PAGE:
How She Got There: Liz Hannah, Screenwriter of 'The Post'

Name: Liz Hannah
Job Title and Description: Screenwriter
College Name/Major: Pratt Institute
Twitter Handle: @itslizhannah
Instagram Handle: @itslizhannah

What does your current job entail? Is there such a thing as a typical day? 

LH: A lot of staring at my computer and writing! A typical day for me if I’m writing and I don’t have meetings is usually I get up and I try and exercise because I’ll probably be locked into the chair for the rest of the day. I have a page count that I try and hit rather than a number of hours. I know a lot of writers try to sit for five to six hours and get that done, but I try and do 10 pages a day when I’m on a first draft and I try and maintain that when I’m doing a rewrite. It helps to get the words on the page, and then you go from there. Generally, my typical day is pretty unexciting, it’s just sitting there and writing.

What is the best part of your job? 

LH: There’s sort of two sides to it. One, the best part is being able to explore characters and stories and the perspectives of different people. I like to challenge myself with the characters that I write about. I like to talk about the gray areas that we live in. I don’t think everything is as specific as right and wrong, I think there’s much more of a gray middle area and so it’s exciting for me to be able to explore that. The other is just the people I get to work with and the people I get to learn from. One of the major reasons that I do this job is that I get to collaborate with people and I get to have experiences from their experiences. 

What was your first entry-level job in your field and how did you get it? 

LH: My first unpaid internship was at Whitewater Films, which is Rick Rosenthal’s company. I was 18 and in college in Brooklyn and I would come out to Los Angeles every summer because my mom was out here. I think I got it just by applying to a bunch of different internships and they took a chance on me. I ended up working there every summer I was in college until I graduated.

What words of wisdom do you find most valuable? 

LH: Patience. Everything takes longer than you’d ever want it to take. Particularly, I think when you’re just starting out, you want it all to happen immediately. And, “Do unto others as you would have them do unto you.” I think it’s really important to be kind, have empathy and to remember that it’s important to be a good person in this world. I try and do that as much as I can.

What is one mistake you made along the way and what did you learn from it?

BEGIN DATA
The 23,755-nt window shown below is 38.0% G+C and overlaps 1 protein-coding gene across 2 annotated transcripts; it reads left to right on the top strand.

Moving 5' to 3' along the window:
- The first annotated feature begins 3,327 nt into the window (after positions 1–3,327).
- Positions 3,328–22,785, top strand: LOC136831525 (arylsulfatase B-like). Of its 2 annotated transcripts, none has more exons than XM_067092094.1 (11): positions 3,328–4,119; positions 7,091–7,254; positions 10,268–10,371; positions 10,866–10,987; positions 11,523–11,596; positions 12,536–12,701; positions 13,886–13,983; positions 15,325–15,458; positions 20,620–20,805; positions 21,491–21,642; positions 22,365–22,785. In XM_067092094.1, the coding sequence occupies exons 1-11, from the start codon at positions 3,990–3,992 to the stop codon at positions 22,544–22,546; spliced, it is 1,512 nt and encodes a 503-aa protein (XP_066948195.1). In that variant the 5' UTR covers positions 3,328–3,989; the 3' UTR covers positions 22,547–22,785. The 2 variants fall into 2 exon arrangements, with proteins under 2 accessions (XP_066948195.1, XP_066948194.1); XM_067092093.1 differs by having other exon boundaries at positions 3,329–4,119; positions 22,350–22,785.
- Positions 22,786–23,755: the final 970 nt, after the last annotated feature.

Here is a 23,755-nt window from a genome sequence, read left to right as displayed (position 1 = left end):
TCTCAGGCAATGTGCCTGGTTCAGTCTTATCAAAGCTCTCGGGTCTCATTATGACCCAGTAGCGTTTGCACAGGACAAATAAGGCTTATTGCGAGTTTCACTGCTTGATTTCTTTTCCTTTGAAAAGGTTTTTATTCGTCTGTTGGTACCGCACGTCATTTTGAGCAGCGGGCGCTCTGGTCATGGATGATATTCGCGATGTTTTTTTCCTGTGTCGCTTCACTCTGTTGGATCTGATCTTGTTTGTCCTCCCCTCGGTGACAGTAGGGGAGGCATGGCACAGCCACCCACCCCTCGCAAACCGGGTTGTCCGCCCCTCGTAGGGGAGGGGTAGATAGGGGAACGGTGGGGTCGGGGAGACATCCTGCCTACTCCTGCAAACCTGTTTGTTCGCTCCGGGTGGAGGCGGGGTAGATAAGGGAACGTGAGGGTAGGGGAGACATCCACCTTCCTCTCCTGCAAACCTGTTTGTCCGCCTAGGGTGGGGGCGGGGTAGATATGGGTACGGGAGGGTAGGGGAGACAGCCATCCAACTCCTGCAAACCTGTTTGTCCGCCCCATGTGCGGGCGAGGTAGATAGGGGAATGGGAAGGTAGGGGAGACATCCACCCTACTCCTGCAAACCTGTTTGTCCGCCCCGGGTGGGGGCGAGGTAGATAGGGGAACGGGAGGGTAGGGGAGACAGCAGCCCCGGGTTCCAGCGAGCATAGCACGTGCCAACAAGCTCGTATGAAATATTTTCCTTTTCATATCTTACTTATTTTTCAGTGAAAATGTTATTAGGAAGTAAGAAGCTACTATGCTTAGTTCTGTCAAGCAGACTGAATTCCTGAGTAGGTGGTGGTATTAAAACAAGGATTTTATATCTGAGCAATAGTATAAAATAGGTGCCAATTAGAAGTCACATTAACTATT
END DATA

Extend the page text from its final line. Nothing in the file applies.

LH: I think the biggest mistakes I’ve made are with my own expectations of how quickly something should happen. Which, I know is funny coming from somebody who sold a script and had the movie released in less than 18 months. But, there were many years before that where things took a lot of time. I think it’s hard to remind yourself how many cogs in the machine there are to get anything done, and it’s important to remember that things happen for a reason and things happen when they’re intended to happen. A lot of the mistakes I’ve made are just about trying to make things happen faster than they should. 

What has been the most surreal moment of your career thus far? 

LH: The entirety of The Post was very surreal. I can pick probably a dozen moments, from Amy Pascal buying the script at midnight to Steven Spielberg signing on, to Tom Hanks and Meryl Streep signing on, to shooting it, to the release, to all of the amazing accolades the film got. It’s all been extraordinarily surreal. 

What do you look for when considering working with someone? 

LH: Honesty. I think that honesty is the most important quality in someone. Sometimes honesty can be brutal and tough, but I would rather know everything up front than find out things later. I think particularly when you’re talking about the world that I work in, the characters and the stories you’re trying to tell, you’re trying to tell an honesty of characters and an honesty of emotions. So, with your collaborators, such as the directors I work with, if I’m working with another writer or the cast that I work with, I think it’s really important to all be on the same page about whose story we’re telling and why we’re telling it and what we want to say. I think just being able to have those conversations and be very open about them, that’s more important than almost any other quality.

What advice would you give to a 20-something with similar aspirations? 

LH: Keep writing. If you want to be a writer, you have to write, and you only get better by going through writing poorly at first and then writing a little bit better and gradually, hopefully, it gets better and better. I don’t really believe that practice makes perfect because I think you never are perfect. And that’s one of the fun parts, is that you keep trying to get there. But you just have to keep writing and you have to really write about what you love. Don’t write about what you think is popular, or what you think is hip or timely, anything like that. You have to write about what you’re passionate about. I tend to believe that if you’re passionate about something that people find you who are passionate about the same thing. It’s important to follow your passions.

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